According to the Sally Pacholok book, there aren't any ways to distinguish B12 symptoms from MS and all suspected MS patients should have MMA, Holo-TC or Hyc testing for that reason. She also writes that patients with neurological symptoms and serum B12 in the grey zone (which mine is) should undergo a therapeutic trial.

I also have additional symptoms and history which seem more B12 than MS, but I'd prefer to be accurate!

Do you happen to have any sources to do with the symmetry of PN thing, it would be an interesting route to examine before I start pricking myself!

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Thanks very much, that's very good of you!

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When my neurologist was looking into my peripheral neuropathy he said that whether it was symmetrical or not was a very useful diagnostic tool. Apparently the most common causes of PN are symmetrical.

Mine is 'sort of' symmetrical. The sock on my left foot extends about 10 cm higher up the calf than the sock on my left foot.

I believe the immensely experienced Dr ********* was cleared by the GMC (he'd kept meticulous records on all his patients) and they were found to have only benefitted from his treatment, regaining ability to walk, full regrowth of hair, etc. I find it unbelievable that such an experienced and courageous doctor should be maligned and treated this way.

He joins the ranks of the other wonderfully brave and innovative doctors who care enough to refuse to treat their patients as hypochondriacs, but listen to them and dare to think 'outside the box', successfully treating patients in a non invasive way, before resorting to potentially invasive drug treatment. Dr Gordon Skinner, (Thyroid treatment, Dr Sarah Myhill (CFS/ME), etc. to name but two ....)



Dr ******** and other Indian doctors are generally hugely experienced in diagnosing the effects of B12 deficiency, having seen and treated many Hindu vegan and vegetarians. My relative struggling for years with PA/B12 was eventually correctly diagnosed by an Indian GP in her surgery and given the more frequent B12 injections she'd so desperately needed (regaining ability to walk) before having them removed by another doctor in the surgery and treated only with antipsychotics!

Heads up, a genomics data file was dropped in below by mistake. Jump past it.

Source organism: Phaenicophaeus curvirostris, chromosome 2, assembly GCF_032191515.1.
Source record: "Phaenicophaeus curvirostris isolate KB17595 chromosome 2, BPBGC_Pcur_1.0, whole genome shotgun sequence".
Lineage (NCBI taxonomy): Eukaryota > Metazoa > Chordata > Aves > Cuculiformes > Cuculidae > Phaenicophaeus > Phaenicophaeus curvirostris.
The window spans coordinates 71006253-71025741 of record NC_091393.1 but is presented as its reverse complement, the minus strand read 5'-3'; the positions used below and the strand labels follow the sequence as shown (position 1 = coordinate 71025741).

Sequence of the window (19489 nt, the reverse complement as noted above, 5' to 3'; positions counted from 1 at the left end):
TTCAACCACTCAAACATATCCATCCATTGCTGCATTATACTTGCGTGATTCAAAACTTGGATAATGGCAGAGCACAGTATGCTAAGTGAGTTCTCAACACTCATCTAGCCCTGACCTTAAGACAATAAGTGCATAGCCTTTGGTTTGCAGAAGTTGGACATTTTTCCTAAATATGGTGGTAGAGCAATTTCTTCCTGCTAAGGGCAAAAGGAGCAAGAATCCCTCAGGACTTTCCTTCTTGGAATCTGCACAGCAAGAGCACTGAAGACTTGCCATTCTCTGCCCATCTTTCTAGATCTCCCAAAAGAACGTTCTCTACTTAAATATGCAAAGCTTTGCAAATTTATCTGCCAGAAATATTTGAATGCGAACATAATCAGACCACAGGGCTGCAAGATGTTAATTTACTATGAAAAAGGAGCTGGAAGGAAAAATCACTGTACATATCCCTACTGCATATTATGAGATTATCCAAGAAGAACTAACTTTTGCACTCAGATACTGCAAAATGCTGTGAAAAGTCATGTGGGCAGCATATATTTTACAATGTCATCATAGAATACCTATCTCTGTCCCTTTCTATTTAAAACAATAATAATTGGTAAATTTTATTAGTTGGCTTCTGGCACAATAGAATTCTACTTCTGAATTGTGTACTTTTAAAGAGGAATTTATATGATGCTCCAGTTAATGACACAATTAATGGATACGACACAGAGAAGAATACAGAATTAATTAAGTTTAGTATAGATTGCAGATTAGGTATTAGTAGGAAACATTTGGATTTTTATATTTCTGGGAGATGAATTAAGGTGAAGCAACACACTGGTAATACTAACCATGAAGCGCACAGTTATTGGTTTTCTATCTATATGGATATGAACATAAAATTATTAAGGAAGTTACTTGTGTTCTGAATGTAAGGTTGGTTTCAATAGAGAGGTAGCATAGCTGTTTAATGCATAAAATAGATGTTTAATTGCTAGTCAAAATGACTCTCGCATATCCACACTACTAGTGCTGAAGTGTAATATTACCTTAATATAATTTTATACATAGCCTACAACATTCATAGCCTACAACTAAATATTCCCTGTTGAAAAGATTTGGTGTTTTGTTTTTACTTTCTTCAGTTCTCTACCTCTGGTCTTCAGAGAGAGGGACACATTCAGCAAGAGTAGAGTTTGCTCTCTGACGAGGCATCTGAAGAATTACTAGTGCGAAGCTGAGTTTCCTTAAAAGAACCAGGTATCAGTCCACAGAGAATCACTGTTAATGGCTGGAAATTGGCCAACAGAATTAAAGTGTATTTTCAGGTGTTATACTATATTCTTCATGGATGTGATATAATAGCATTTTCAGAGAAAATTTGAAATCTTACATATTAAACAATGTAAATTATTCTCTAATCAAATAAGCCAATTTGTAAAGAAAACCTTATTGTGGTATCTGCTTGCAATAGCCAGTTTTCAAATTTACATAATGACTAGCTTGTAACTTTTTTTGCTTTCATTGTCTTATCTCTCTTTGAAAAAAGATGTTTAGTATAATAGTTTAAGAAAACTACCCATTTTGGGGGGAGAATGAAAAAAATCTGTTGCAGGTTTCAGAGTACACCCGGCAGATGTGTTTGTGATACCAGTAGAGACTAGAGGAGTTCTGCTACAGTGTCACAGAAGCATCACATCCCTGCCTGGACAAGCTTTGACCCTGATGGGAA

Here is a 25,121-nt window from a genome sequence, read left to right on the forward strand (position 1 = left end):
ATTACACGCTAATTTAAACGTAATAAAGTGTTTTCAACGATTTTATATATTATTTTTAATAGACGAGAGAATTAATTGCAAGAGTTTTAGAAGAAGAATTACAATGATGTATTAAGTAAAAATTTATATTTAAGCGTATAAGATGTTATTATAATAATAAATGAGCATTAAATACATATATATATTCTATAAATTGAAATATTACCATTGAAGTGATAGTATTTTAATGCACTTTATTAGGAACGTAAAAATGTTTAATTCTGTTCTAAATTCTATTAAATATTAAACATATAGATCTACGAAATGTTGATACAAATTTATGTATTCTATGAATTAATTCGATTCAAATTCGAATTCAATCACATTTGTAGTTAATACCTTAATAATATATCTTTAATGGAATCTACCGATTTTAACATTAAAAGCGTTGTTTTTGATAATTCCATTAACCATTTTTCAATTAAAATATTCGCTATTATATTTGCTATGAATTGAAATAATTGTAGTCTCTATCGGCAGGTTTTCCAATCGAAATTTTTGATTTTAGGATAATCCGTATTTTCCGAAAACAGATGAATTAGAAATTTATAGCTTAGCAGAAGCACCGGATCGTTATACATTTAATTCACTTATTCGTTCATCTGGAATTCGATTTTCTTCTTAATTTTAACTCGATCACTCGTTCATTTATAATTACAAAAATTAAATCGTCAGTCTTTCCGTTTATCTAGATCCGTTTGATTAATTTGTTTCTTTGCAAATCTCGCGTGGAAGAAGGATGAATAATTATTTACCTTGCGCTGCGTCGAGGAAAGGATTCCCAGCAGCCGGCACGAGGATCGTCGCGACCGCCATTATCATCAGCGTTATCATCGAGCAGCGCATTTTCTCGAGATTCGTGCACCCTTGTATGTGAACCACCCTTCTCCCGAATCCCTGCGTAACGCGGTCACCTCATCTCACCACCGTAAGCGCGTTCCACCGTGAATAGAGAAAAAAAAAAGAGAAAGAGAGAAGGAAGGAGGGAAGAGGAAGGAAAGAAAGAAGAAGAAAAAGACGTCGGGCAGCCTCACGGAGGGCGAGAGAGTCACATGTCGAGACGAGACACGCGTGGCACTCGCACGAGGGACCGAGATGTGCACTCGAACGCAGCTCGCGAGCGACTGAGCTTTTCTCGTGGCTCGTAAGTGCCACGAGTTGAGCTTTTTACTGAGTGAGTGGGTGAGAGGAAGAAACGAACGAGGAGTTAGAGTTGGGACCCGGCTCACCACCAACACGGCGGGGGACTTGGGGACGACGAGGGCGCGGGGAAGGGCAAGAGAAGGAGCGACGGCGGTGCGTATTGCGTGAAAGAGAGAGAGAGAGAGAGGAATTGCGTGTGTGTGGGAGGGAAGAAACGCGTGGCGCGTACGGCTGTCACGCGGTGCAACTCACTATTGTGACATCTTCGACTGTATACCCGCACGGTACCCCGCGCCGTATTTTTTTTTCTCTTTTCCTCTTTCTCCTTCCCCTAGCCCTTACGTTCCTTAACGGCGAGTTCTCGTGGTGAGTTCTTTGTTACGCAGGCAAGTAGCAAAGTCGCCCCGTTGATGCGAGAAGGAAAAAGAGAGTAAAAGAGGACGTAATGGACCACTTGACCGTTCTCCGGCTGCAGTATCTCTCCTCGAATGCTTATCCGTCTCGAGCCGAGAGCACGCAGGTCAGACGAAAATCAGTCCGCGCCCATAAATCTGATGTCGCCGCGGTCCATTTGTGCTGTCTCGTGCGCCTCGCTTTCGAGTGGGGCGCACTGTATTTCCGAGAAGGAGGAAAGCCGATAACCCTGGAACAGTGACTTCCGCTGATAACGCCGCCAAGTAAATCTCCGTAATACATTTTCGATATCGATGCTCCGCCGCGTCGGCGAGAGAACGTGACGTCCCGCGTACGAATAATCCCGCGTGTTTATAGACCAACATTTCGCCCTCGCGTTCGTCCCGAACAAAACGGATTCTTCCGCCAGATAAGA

Dr Terry Wahl (vegetarian) was severely disabled and diagnosed with MS, but eventually recovered on her own paleo diet. It appears there are many others diagnosed with MS and MND (also called ALS or Lou Grieg's Disease ) who may benefit from treatment with vitamin B12 injections, usually Methylcobalamin.


I personally know of one person diagnosed with MND, who is benefitting from B12 supplementation, surprising his specialists that he is not deteriorating. Yet another, diagnosed with MS, is undergoing treatment which suppresses the immune system completely, before it returns. Apparently, although this appears successful at first, the effects do not last and more treatment is then required.

I, personally, elect not to risk being misdiagnosed and have self injected Hydroxocobalamin for seven months with continuing improvement, apart from Dupuyen's contraction or Vikings Disease, which appears to be connected with PA and more common in those of Northern European descent (most of my grandmother's descendants had red hair and blue eyes!)


Thanks for this - I definitely was not trying to malign Dr ******* , I was just worried that what he told me seemed too good to be true, and it seemed unusual for a doctor to be so positive! He is certainly hugely more knowledgeable about B12 than my GP and it was incredibly refreshing to explain my whole story to him and not be dismissed. Thanks again for your words.

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Sorry, ktwing, if you thought I meant this, as I completely understand that you are trying to find out as much information as possible before deciding what to do next, especially as neurological symptoms of B12 deficiency have a fairly short window of opportunity to treat before permanent damage is risked.

I really hope all goes well for you and you return to full health soon. Very best wishes.


"After reviewing patient records which Dr ******* has been collecting for 25 years, it was only decided in July he could resume his treatment programme - but with stricter controls to ensure other serious conditions are not missed.